Some ground rules to establish up front: Is it okay to send your partner back to the drawing board? (Some people are uncomfortable being asked to give it another try.) Does your partner expect you to send just one link, or does s/he prefer to be given two or three verses to choose from? There’s no reason partners can’t differ in this approach. One can choose to send only one at a time; the other may be more comfortable sending three or four and leaving it up to his/her partner to choose.
        Another issue that may come up is the form of the verses. I have a partner who feels very strongly that the two-liners should be strong, standalone haiku, complete with caesura. Others treat the two-line verses more like the two-line component of a traditional three-line haiku (“the delicious tickle / of a lady bug”) with no break. I find that a hard break in every verse tends to make the finished poem feel a bit choppy. But if that effect can be avoided, either way works.
        An aspect of rengay that I struggle with is the relative importance of the individual verses. Should each be the strongest haiku you can write on the subject? (For example, would you submit it to a journal or to a contest?) Or is it more important to write the strongest verse you can under the circumstances, taking into account the necessity of linking to the previous verse and sticking to the theme. I tend toward the “strongest verse under the circumstances” school. If that turns out to be a very strong standalone haiku, so much the better. But in rengay, each verse is in service to the poem as a whole.
        On this same topic, I sometimes will offer up an opening verse that is not the strongest haiku I have ever written. For example, “summer dusk / blurred colors of the freight train / on the opposite track” is an adequate haiku, but no contest winner. Yet it works well as a rengay opener because there are any number of associations an imaginative partner may bring to it and which might make interesting themes, such as opposites, trains, travel, fading light. In fact, my partner (Billie Wilson) responded with “vesper bells / a scatter of bluebirds,” and the theme soon established itself as “blurred colors.” The rengay was published in Mariposa.
        Another issue to agree on is whether verses must link to the preceding verse, or only to the general theme. In traditional renku, both link and shift are essential. Rengay doesn’t insist upon the shift—in fact it discourages it. But I think linking to the previous verse is half the fun and results (generally) in stronger rengay. One must be a bit cautious, however. When focusing only on the linking aspect, it is easy to shift so far from the previous verse or verses that that the poem loses its coherence. As an extreme example:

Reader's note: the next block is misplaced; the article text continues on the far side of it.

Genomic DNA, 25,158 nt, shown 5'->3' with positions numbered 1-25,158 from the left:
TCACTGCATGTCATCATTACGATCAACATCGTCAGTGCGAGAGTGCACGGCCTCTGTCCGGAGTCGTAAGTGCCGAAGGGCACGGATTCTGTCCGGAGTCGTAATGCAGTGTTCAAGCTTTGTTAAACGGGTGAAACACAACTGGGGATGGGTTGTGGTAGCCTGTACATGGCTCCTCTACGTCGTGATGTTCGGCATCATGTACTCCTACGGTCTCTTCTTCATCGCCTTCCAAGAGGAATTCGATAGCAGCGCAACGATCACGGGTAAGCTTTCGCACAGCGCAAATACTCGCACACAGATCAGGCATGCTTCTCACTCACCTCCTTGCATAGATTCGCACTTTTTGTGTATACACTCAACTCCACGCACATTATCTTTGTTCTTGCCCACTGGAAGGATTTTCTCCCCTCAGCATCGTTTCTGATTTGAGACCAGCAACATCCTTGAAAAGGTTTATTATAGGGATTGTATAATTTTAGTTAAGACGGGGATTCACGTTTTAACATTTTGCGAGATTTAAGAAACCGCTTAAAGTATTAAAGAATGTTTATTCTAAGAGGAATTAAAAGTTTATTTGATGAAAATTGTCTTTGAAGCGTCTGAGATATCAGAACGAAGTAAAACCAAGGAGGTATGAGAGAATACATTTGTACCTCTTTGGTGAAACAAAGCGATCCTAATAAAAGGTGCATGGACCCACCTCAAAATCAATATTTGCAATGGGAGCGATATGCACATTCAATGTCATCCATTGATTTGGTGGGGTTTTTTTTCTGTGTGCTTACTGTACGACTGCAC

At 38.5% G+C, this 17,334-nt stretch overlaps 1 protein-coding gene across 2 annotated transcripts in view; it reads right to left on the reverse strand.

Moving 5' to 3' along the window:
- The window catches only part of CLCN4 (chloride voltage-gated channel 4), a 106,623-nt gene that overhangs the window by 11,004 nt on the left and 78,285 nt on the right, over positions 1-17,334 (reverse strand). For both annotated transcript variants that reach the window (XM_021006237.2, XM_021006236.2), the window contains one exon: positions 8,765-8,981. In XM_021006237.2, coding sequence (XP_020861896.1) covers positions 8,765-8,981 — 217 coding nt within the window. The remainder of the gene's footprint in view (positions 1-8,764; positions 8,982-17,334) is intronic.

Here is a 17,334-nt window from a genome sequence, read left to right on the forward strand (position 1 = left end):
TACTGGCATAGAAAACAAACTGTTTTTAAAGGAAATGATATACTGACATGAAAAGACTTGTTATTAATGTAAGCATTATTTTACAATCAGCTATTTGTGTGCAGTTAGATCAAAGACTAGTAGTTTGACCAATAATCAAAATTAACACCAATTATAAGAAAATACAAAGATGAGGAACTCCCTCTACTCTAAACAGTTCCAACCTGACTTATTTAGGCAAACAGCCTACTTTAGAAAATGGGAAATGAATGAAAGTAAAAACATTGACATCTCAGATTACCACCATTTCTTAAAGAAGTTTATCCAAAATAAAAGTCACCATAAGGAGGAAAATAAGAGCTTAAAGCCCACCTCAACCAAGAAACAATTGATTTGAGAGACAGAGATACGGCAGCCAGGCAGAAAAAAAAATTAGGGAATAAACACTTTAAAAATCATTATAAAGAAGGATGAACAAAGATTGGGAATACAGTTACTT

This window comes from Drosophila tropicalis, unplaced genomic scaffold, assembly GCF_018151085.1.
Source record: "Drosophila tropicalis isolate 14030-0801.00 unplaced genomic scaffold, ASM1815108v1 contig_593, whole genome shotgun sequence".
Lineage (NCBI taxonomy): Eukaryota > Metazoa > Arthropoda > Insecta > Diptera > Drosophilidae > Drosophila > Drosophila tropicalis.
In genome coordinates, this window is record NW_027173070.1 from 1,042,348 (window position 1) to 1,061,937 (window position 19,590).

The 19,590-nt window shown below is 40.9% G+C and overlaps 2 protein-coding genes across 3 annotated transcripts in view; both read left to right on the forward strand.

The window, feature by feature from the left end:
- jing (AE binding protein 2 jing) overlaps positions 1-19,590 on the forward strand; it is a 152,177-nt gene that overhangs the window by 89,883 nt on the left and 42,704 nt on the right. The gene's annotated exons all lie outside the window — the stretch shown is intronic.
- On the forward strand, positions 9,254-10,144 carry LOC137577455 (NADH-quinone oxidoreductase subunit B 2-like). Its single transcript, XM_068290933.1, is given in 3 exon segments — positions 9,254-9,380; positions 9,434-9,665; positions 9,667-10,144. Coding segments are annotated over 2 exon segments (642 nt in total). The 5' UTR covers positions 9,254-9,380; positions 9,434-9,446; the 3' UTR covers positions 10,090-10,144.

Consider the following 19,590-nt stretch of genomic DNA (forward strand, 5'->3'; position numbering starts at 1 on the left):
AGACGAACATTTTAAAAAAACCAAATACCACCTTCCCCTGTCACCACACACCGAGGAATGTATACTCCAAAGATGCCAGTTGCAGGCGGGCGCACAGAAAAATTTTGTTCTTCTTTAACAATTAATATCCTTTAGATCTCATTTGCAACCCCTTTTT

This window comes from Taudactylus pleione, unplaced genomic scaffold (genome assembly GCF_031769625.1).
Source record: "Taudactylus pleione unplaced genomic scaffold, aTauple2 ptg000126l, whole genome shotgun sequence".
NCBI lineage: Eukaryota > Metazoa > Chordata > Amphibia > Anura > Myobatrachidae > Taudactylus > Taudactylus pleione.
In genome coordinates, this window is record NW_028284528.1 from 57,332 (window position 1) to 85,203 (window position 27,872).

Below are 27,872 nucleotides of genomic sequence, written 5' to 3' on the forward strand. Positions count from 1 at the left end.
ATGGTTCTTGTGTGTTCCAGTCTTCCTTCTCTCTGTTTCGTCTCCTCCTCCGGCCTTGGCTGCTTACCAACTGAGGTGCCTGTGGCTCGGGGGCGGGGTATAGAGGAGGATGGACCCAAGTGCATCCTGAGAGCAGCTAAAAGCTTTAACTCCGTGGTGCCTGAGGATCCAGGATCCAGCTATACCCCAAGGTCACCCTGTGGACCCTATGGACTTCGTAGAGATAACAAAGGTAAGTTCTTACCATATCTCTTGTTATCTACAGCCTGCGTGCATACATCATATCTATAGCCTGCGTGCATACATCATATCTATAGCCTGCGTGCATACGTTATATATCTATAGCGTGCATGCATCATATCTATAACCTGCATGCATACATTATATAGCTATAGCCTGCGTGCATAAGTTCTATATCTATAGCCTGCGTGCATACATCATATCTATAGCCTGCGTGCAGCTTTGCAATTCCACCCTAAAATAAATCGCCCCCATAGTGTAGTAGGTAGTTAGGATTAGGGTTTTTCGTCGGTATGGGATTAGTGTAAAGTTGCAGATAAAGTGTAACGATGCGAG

swelling quince buds
                a wild turkey teeters
                on the fence

                the town drunkard
                makes his way home

The obvious link is between “teeters” and the stumbling drunk. (Or perhaps between the drunkard and Wild Turkey!) But the subject matter of the two verses is so disparate, and the shift in mood so abrupt, that it is impossible to intuit from them what the overall theme might be. In a long renku, linking and shifting balance each other out and make for an interesting journey. Rengay is too short to accommodate such shifts and they leave the reader perhaps feeling as if she is stumbling from one verse to the next. As a general rule, the shift should be neither so weak nor so strong that it calls attention to itself.
        This leads us to the issue of variety. Once you’ve chosen a theme, can you come at it from all possible directions? Can you skip around from one season to another? (Garry would say no, though I have seen successful rengay that do this.) Is it alright to move from indoors to out and then in again? Sometimes it’s fun to stay “in the neighborhood” or “in Hawaii.” My partner and I once took second place for a rengay in which we never got out of grandma’s kitchen. But she is the same partner who will often remind me that “it’s time we had some sound,” or “it feels like we need something moving upwards at this point.” I am always grateful for her suggestions because those considerations don’t often occur to me—and I think they always make for a stronger poem. My answer to the questions I’ve posed above is that I have no right answer. The most I can say is that it is important that the verses hang together; that they are innovative while all the while sticking to the theme. And, as with haiku in general, it is never a bad idea to engage several of the senses.